Cardinal Wuerl North Catholic’s Maziarz captures PIAA diving title
By: Michael Love
Friday, March 16, 2018 | 11:51 PM
When the high school swimming and diving season began in November, Cardinal Wuerl North Catholic sophomore Kyle Maziarz didn't think he would be standing on the top step of the medals podium as the PIAA Class AA boys diving champion.
But there he was Friday afternoon after he turned away the other 23 divers to claim the top spot for the first time in his first trip to diving states.
“I was training for something like this all season,” said Maziarz, who also claimed the WPIAL title last month at North Allegheny High School. “I came in seeded sixth, and I just said I would train hard, give it all I got and see what happens. I wasn't expecting this, but I am certainly not complaining.”
Maziarz didn't dive as a freshman last year because North Catholic didn't have a diving team. He was strictly a swimmer, but he did have diving training from several years earlier.
“We had lost a bunch of meets because we didn't have a diver,” Maziarz said. “(CWNC swim) coach (T.J.) Barry knew I had a diving background, and he asked me if I wanted to dive.”
Maziarz has trained at Pitt with the Pitt Aquatics Club since the beginning of the season, and in addition to that training, he gained experience with 11-dive meets at several competitions throughout the region.
“The 11 dives were nothing new to me at WPIAL and states,” Maziarz said. “I was comfortable with that. That experience really helped me a lot.”
Mariarz was first after the preliminary round of five dives, but he moved to second after the eighth dive that completed the semifinals.
He scored a combined 114.95 points over final set of three dives to clinch the title with a total of 418.70 points.
Five WPIAL divers qualified for the finals. Beaver's Andrew Cestra, third at WPIALs, finished fifth on Friday with 364.00 points. He was 19th at states last year.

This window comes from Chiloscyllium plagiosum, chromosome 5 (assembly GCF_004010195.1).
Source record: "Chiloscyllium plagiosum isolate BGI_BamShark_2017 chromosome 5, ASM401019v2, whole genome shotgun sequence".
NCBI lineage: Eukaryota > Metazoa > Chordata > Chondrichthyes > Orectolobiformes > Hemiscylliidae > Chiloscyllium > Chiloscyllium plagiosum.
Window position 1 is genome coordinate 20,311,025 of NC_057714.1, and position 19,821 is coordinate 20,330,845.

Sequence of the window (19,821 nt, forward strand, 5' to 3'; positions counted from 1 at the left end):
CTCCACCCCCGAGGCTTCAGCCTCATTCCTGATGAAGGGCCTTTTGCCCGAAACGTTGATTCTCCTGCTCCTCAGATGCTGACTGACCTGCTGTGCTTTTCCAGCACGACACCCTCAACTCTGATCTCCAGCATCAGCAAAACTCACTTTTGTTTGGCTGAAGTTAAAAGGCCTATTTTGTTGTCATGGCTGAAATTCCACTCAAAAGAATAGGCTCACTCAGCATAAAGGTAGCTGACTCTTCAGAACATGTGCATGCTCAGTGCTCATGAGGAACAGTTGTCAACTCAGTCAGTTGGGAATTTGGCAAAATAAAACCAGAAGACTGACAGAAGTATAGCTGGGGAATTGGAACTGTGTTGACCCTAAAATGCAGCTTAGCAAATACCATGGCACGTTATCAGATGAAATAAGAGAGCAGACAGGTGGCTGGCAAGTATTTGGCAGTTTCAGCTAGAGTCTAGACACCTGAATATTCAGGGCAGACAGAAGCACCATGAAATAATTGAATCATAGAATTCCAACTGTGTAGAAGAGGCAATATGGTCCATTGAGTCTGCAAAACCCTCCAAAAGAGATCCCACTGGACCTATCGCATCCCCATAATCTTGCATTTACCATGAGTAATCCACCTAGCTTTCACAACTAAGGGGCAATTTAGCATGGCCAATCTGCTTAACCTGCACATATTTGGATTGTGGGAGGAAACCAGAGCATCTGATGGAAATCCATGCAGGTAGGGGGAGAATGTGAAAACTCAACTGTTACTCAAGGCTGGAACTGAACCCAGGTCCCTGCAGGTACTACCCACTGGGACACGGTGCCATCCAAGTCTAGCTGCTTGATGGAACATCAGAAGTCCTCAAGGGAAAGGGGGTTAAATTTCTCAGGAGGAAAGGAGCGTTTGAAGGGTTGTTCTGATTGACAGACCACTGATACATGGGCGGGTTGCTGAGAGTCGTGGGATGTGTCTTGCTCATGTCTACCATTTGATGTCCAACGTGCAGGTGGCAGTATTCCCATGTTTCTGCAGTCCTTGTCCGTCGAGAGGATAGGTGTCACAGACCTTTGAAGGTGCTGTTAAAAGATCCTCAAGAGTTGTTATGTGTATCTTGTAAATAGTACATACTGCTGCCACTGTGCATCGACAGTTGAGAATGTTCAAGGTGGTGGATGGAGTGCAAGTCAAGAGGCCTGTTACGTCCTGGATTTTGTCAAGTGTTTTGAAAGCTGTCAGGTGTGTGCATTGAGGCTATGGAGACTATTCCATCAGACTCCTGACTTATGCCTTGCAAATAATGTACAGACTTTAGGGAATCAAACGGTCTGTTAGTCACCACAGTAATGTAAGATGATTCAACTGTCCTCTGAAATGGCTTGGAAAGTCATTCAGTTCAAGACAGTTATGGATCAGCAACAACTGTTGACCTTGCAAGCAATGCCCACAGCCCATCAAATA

Laurel Highlands' John Ek, the 2018 WPIAL runner-up, dove at states for the third year, and he tied for seventh (350.0). He also was seventh last year, and he took 11th in 2016.
Dylan Rice, also from Laurel Highlands, placed 13th for the second year in a row, while South Park's Cole O'Connor finished 16th.
The top six from WPIALs qualified for states. Rice took seventh, but another PIAA district didn't have any divers to fill its allotted spot, so Rice, as an alternate, got the call.
In addition to Maziarz's diving title, WPIAL swimmers produced a trio of runner-up finishes Friday.
Belle Vernon freshman Ian Shahan finished second in the boys 100-yard butterfly.
The WPIAL runner-up in the event, Shahan swam a finals time of 50.70 seconds, faster than his seed time from the prelims (50.83).
“It feels amazing,” said Shahan, who will swim the 100 backstroke (third seed) and the 400 free relay Saturday. “I didn't do as well as I wanted. I wanted first place, as everyone does, but to even be on the podium is great. I worked hard for it, and it shows.”
Adam Mahler, a junior from Holy Redeemer in District 2, captured the state title in a time of 49.96.
WPIAL girls 50 free champion, Mt. Pleasant sophomore Heather Gardner, hoped to bring home more gold at states.
She finished her prelim swim with a 23.59, just two one-hundredths of a second behind Grove City junior Emma Wilson.
In the finals, Wilson edged Gardner again, this time 23.30 to 23.43.
“I was a little disappointed I didn't get my best time (23.25 at WPIALs),” Gardner said. “But second in the state is really good. I'm honored to get second. You go into the 50 hoping you hit everything on point and swim as fast as you can.”
Gardner finished 11th in the 50 free at states last year.
On Saturday, she is the fourth seed in the 100 breaststroke.
Northgate's Karen Siddoway, seeded third in the championship heat of the girls 200 freestyle, moved up one spot to second in the finals with a time of 1:50.45, more than three seconds better than her prelim time and also better than her WPIAL-title time of 1:51.09.
“It was so exciting to see all my hard work pay off and drop that much time,” said Siddoway, who returns Saturday as the top seed in the 100 freestyle.
“I'm ready to come back (Saturday) and hopefully drop more time. I want to get a personal best and see where that puts me. I've always done my best by just swimming my own race and not worrying about anyone else.”